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Yen surges to record high against the dollar, threatening Japan's exporters

The Japanese yen rocketed to a record high against the dollar in Asian trading early Thursday, challenging the Bank of Japan to take steps to beat back the surge before it does more damage to the country’s exporters.

The dollar initially fell as low as 76.36 yen, down from 79.83 earlier in the day in New York and barreling through the previous post-World War II low of 79.75 reached in 1995. The buck had edged back up to 78.01 yen at about 3:15 PDT.

Yennotes Just before last Friday's earthquake the dollar was worth nearly 83 yen.

Though it seems counterintuitive, the yen is rallying in part because of the crisis at Japan’s Fukushima nuclear power complex, as frightened global investors turn to traditionally strong currencies as a place to hide.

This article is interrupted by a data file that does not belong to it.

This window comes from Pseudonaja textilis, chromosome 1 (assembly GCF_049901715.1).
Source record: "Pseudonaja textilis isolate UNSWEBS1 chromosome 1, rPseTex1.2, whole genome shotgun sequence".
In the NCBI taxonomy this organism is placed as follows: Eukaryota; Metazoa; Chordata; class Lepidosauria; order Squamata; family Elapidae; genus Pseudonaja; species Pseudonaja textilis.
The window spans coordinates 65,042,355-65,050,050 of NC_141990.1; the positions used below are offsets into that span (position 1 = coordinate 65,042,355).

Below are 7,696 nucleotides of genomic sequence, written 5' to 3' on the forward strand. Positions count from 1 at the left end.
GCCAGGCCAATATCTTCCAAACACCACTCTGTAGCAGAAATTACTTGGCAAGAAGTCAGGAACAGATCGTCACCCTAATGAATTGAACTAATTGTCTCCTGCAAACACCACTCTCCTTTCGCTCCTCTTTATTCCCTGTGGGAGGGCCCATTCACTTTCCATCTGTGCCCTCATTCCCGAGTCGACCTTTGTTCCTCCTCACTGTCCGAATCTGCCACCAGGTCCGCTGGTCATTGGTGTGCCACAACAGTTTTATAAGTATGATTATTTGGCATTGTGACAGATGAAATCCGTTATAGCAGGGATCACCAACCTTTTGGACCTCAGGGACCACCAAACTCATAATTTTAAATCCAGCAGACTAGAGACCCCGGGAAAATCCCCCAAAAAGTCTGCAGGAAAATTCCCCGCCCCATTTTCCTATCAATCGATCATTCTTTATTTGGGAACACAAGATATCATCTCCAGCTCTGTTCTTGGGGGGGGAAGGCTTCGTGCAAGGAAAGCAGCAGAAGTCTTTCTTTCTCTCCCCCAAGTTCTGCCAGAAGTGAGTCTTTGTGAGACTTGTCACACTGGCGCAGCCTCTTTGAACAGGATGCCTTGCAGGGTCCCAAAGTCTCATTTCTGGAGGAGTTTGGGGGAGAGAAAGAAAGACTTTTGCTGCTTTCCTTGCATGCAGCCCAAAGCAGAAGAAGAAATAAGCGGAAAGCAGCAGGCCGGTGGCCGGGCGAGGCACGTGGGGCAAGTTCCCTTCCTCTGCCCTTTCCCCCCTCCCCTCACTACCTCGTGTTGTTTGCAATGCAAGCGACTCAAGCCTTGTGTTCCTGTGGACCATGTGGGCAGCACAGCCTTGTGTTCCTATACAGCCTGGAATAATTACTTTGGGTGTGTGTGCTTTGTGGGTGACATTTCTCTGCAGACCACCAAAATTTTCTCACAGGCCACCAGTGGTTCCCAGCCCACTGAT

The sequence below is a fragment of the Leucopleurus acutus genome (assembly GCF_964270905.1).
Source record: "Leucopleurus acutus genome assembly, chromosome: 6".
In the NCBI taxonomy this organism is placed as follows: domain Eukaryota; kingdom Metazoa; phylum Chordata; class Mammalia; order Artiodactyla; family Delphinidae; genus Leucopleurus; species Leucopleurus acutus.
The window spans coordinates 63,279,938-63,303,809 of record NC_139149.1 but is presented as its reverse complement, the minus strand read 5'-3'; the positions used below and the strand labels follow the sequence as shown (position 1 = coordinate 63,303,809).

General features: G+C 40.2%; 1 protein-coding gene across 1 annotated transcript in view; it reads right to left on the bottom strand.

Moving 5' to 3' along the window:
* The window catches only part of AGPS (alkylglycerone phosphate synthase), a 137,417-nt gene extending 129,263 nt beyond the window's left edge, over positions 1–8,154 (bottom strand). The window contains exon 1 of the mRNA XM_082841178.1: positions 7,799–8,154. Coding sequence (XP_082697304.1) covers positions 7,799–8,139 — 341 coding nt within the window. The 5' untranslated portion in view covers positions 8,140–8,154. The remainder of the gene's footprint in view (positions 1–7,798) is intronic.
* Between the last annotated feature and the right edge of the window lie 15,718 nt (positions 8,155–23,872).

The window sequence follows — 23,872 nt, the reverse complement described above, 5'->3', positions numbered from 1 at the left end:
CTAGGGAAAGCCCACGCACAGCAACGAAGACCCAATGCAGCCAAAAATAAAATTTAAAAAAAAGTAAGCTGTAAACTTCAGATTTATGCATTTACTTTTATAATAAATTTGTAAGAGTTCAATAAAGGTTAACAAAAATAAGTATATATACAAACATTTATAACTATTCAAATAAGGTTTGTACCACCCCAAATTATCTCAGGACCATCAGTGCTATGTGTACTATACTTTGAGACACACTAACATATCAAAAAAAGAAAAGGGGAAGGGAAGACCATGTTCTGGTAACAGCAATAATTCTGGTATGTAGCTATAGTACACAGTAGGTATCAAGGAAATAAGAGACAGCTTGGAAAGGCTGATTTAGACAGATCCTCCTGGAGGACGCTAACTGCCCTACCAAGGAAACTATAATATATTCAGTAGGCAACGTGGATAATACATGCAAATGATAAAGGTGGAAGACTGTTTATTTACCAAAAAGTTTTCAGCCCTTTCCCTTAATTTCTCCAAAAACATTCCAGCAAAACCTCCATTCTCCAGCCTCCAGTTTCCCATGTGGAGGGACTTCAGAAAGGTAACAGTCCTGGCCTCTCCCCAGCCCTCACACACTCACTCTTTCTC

The yen also is gaining as currency traders bet that Japanese companies and investors will sell some of their foreign assets to bring money home in the wake of the devastating earthquake and tsunami. A flow of money back to Japan would boost demand for yen.

What's more, hedge funds and other speculators may be unwinding trades in which they borrowed yen at cheap interest rates to invest in higher-risk investments worldwide. As markets fall and those trades are closed out the speculators must convert assets to yen to pay off the loans.

The problem for Japan is that each tick higher in the yen threatens the country’s industrial base by making Japanese exports more expensive for foreign buyers.

“The crisis caused by the earthquake and tsunami has dealt a significant blow to the Japanese economy and the rapid appreciation of the yen has only made things worse,” said Kathy Lien, head of currency research at GFT Forex in New York.

“With the yen rising so quickly in such a short period of time, it would be negligent for the Bank of Japan not to intervene in the currency even if intervention is usually futile,” she said.

To try to halt the yen's rise the Bank of Japan could sell yen to buy dollars.

Win Thin, a currency strategist at Brown Bros. Harriman in New York, said that "if nothing else, the BOJ could intervene today just to send a signal to the [speculators] that this is not a one-way market."

-- Tom Petruno

Photo: 10,000-yen notes. Credit: Yoshikazu Tsuno / AFP /Getty Images

 
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